The wealthy still have an appetite for luxurious property, report shows

Modern estate [Courtesy]

Property still tops the investment table of the ultra-high-net-worth individuals, with the interest cutting across both the old and new generation.

The latest wealth report by Knight Frank shows that two in every three ultra-high net worth individuals would allocate substantial amount their money to property.

The report is from an attitude survey carried out by the property consultancy and management firm.

“Just under a third of the total wealth is held in principal and second homes, while the remainder is invested indirectly (through real estate investment trusts – Reits) into investment property,” reads the report released early this month.

According to the report, a growing share of private capital is being poured into property. “While private investors increased their exposure to real estate investments by 52 per cent in 2021, institutional investment volumes rose just 29 per cent,” reads the report. 

Private capital now, it adds, accounts for 35 per cent of all investment transactions. 

With 23 per cent of ultra-high net worth individuals planning to invest in property this year, it is expected that offices would be the biggest target, with logistics pipping residential to second place for the first time,” the report predicts. 

The report notes that most investors want environmental, social and governance compliance assets - the main reason being to future-proof their portfolios.

The premium value of up to 18 per cent for the ‘greenest’ offices is also a factor. “The biggest barrier for future investment is ‘lack of opportunities’ – a clear call to action for developers,” the report reads.

These super-wealthy individuals appetite for luxurious property is also poised to increase.

The report shows that the average value of luxury residential property increased by 84 per cent in 2021, noting that this is the highest annual increase since the launch of the previous Prime International Residential Index (PIRI 100) in 2008.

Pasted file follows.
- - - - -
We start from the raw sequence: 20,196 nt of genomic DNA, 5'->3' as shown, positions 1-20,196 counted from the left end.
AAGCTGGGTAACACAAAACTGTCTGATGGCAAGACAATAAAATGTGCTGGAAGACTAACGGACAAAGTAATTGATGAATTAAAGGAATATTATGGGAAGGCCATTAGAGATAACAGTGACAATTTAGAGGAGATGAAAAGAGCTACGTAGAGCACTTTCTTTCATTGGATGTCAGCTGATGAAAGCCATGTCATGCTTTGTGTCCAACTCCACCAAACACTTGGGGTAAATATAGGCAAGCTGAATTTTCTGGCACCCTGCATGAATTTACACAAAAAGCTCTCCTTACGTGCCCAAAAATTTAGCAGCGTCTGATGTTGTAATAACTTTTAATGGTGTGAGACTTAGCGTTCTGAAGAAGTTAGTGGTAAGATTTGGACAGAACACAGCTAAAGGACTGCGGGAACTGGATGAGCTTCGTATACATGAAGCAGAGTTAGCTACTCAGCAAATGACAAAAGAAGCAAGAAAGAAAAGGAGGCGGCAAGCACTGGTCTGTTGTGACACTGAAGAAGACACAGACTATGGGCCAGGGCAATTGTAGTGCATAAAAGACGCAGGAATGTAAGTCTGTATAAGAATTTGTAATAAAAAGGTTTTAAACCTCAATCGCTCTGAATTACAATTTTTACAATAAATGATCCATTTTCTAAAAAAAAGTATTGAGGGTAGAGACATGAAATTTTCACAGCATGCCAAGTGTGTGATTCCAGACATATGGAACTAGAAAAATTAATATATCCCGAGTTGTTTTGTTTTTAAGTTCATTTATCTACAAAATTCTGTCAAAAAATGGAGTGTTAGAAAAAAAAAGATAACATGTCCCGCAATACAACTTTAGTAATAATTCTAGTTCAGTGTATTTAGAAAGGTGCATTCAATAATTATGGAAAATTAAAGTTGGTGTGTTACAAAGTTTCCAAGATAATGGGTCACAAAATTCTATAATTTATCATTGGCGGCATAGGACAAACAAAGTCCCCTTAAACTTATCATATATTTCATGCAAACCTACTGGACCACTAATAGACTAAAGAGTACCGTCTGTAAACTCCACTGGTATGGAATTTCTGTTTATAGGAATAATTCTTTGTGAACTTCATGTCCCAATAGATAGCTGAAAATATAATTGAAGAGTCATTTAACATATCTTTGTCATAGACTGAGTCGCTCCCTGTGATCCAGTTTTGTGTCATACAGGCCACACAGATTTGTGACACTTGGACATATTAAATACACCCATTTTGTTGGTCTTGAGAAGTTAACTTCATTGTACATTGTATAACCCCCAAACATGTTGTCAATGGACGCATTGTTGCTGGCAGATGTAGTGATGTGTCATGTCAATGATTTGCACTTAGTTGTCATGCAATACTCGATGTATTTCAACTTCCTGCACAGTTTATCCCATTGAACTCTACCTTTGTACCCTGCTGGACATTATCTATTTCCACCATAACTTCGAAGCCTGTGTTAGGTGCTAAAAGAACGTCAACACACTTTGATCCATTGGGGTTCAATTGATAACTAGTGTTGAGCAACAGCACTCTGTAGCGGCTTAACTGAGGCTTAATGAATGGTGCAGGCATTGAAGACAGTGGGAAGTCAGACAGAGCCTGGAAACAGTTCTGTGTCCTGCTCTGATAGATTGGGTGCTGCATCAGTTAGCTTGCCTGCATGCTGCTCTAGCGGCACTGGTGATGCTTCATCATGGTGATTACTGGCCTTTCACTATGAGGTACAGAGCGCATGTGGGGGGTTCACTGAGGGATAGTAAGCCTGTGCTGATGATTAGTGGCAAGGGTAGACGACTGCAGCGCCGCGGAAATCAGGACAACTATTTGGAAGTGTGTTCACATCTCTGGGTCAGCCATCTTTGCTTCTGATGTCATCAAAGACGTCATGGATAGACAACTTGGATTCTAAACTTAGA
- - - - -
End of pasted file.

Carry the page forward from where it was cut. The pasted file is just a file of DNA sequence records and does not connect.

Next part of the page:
Of the markets tracked, only seven saw price decline in 2021. Dubai saw a growth of 44 per cent.

According to the 2021 edition of The Wealth Report Attitudes Survey, it was uncovered that 70 per cent of ultra high-net-worth individuals under the age of 40 had a different view of their parents when it came to property investing.

“This generation is more global, more tech savvy and places greater emphasis on wellbeing – their own, that of their families and that of the environment,” reads the report.

The respondents of the attitudes survey drawn from North America, Asia, Europe, Australia, Latin America, Middle East, Russia and Commonwealth of Independent States (CIS) and Africa noted that the next generation view real estate – be it home or investment, as more akin to an investment portfolio – the economic case has to stack up.

The report says Singapore’s tech-savvy young ultra-high net worth individuals are looking beyond the traditionally sought-after good class bungalows (the pinnacle of the city’s property ladder), often seen as exclusive and a long-term store of wealth.

“They want flexibility to build their own home to suit their lifestyle. They often include smart technology, a focus on energy efficiency and connectivity, both digital and physical,” says Nicholas Keong of Knight Frank Singapore Private office.

Younger ultra-high-net-worth individuals are global buyers who want to hold assets across geographies, says Rory Penn, Head of Knight Frank’s Private Office.

“They put emphasis on service provision, open space, amenities and room for entertaining,” the report said. As this cohort of wealth continues to grow, property markets will adjust, the report says.

Higher taxation is among the challenges foreseen in the report that may affect the property market.

This is attributed to increase in inequality which will prompt governments to impose higher taxes on those with higher assets.

It notes that political risk is also going to be more significant in the years ahead.

China is a particular concern with its attempt to shift the growth model away from excessive real estate development towards more consumption and next generation industries, it adds.